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between purchasers and the company: from awareness (of a brand, product, or
service), to engagement, to purchase, to use (including customer service), to
advocacy (recommending the company to others). PwC’s 2019 Global Consumer
Insights Survey found that elements of customer experience, including store
design, salespeople’s knowledge, payment methods, and social media interactions,
are more effective than advertising in attracting retail customers. Another study
observed that respondents were willing to pay a premium for great experience
— varying from 7 percent (for car insurance) to 16 percent (for coffee). B2B
customers are also increasingly influenced by the quality of experience, especially
if it saves time and makes them more productive. In today’s digital world,
customer experience is multichannel, relationship-oriented, and under continual
scrutiny. Customers routinely base their decisions on reviews of the design and
quality of products and services, the responsiveness of their early interactions,
and the company’s reputation.
To craft great customer experience is to rethink the impact of each touch
point along the customer’s trajectory. The company is, in effect, telling a story
that affects the customer’s mental activity (and the brain functions associated
with it). The most skilled advertisers and marketers have always understood this;
they speak to people’s emotions and, as noted in our research on the social life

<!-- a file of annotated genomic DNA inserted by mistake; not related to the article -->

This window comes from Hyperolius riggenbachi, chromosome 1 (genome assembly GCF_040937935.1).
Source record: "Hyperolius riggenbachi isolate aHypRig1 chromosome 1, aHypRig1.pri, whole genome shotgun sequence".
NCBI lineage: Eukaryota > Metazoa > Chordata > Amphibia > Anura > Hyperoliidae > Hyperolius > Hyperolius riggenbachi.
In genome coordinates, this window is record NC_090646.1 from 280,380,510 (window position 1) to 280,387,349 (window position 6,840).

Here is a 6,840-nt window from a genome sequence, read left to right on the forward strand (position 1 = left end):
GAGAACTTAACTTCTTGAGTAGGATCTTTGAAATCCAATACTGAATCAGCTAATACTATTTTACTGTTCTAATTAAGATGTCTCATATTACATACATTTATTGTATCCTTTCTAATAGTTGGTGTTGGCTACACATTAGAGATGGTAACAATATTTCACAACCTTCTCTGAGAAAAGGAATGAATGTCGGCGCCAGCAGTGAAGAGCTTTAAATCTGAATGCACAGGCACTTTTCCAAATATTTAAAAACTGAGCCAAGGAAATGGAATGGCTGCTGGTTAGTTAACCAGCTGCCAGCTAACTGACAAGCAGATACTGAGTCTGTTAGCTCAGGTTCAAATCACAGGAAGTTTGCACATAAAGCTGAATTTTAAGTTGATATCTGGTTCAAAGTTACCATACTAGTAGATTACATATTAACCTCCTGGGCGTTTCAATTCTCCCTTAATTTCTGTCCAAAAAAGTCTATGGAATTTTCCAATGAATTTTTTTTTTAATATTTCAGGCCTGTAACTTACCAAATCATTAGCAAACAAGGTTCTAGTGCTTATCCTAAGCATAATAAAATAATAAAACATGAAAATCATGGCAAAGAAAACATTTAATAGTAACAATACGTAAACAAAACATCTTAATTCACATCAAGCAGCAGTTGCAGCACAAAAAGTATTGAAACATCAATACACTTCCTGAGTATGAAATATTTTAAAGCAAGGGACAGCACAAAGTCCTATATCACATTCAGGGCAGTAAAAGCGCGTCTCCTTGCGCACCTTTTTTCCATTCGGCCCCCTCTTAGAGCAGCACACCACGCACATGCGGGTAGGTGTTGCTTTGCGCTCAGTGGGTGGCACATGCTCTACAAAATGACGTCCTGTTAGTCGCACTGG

of brands, to four basic human drives: acquire, defend, bond, and learn. But
aspirational messages often come across as false; they are tinged with low ground
attitudes, expedience only pretending to be farsighted.
Great CX leads to long-term customer satisfaction. Great LX and EX lead
to great CX. When employees care about the impression they make on people,
and not just about getting a sale or fulfilling their formal job requirements, the
company becomes more customer-centric. Customer satisfaction feeds into EX
and LX as well; for example, it is the source of the metrics that leaders depend
on to know where to orient their next moves. And thus the initiative comes full
circle: LX to EX to CX and back to LX. The virtuous circle means the three
groups are more aware of one another. Employees are acting more like leaders
(and are more likely to be tapped as leaders). Customers feel more recognized.
And formal leaders are more in touch with the reasons they joined the enterprise
in the first place.


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